Example:    An overseas launch certificate might specify that its period expires when the relevant launch has been (successfully or unsuccessfully) completed. The regulations could set out how to determine when this is.

             (3)  At any time when an overseas launch certificate is in force, the Minister may, by written notice, extend or further extend the period for which the certificate remains in force.

37  Breaching a condition

                   The holder of an overseas launch certificate must not contravene a condition of the certificate.

Note:          Contravening this section is not an offence. However, a person who contravenes this section is liable to a civil penalty under Part 6.

38  Transfer of overseas launch certificate

             (1)  The Minister may, by written notice, transfer an overseas launch certificate to another person if the Minister would have power to grant the overseas launch certificate to the other person under section 35.

             (2)  The transfer takes effect at the time specified in the notice.

             (3)  The certificate continues to cover the same launch facility, the same kind of launch vehicle and the same space object or objects.

             (4)  The certificate has effect subject to the same conditions as the original certificate (unless the Minister varies the conditions).

             (5)  The period for which the certificate remains in force continues to run despite the transfer.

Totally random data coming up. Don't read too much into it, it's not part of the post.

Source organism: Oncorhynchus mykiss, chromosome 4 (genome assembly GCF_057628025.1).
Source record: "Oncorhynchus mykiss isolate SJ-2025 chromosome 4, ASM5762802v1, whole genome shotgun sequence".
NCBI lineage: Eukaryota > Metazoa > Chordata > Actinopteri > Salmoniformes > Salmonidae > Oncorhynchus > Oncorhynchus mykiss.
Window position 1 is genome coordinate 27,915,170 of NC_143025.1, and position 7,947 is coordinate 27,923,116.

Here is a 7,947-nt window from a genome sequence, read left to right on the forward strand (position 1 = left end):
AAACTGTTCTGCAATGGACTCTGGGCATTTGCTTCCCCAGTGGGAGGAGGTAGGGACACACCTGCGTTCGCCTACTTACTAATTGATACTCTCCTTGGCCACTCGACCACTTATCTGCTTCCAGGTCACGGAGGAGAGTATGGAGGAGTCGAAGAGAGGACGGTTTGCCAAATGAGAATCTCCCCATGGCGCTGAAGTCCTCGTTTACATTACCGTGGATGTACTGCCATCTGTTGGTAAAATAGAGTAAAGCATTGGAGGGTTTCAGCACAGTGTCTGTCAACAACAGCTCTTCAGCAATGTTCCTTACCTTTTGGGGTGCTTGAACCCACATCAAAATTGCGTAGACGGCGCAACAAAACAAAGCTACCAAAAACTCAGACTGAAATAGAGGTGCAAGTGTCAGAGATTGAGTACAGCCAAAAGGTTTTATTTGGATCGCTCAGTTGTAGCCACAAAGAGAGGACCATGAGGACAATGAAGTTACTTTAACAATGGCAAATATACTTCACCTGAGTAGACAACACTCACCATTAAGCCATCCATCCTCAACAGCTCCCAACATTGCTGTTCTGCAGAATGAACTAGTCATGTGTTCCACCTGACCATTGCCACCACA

39  Applying for the grant, variation or transfer of an overseas launch certificate

                   An application for the grant, variation or transfer of an overseas launch certificate must be made in accordance with the regulations.

40  Procedure etc.

             (1)  If the Minister considers that there may be grounds to vary, revoke or transfer an overseas launch certificate (other than at the certificate holder’s request), the Minister must:

                     (a)  give the holder of the certificate written notice of the Minister’s opinion specifying the reasons for that opinion; and

                     (b)  invite the holder to make a written submission to the Minister about the matter within a reasonable period specified in the notice.

             (2)  In deciding whether to vary, revoke or transfer the certificate, the Minister must consider the matters raised in any submission received within the period specified in the notice.

             (3)  An overseas launch certificate must not be varied in a way that changes the location of the relevant launch facility.

             (4)  The regulations may prescribe other ways in which an overseas launch certificate must not be varied.

41  Suspending an overseas launch certificate

             (1)  The Minister may, by written notice, suspend an overseas launch certificate if:

                     (a)  the holder of the certificate contravenes a condition of the certificate; or

                     (b)  in a subparagraph 35(2)(a)(i) case—the Minister is satisfied that the insurance/financial requirements in Division 7 are not satisfied for a launch to be conducted under the certificate; or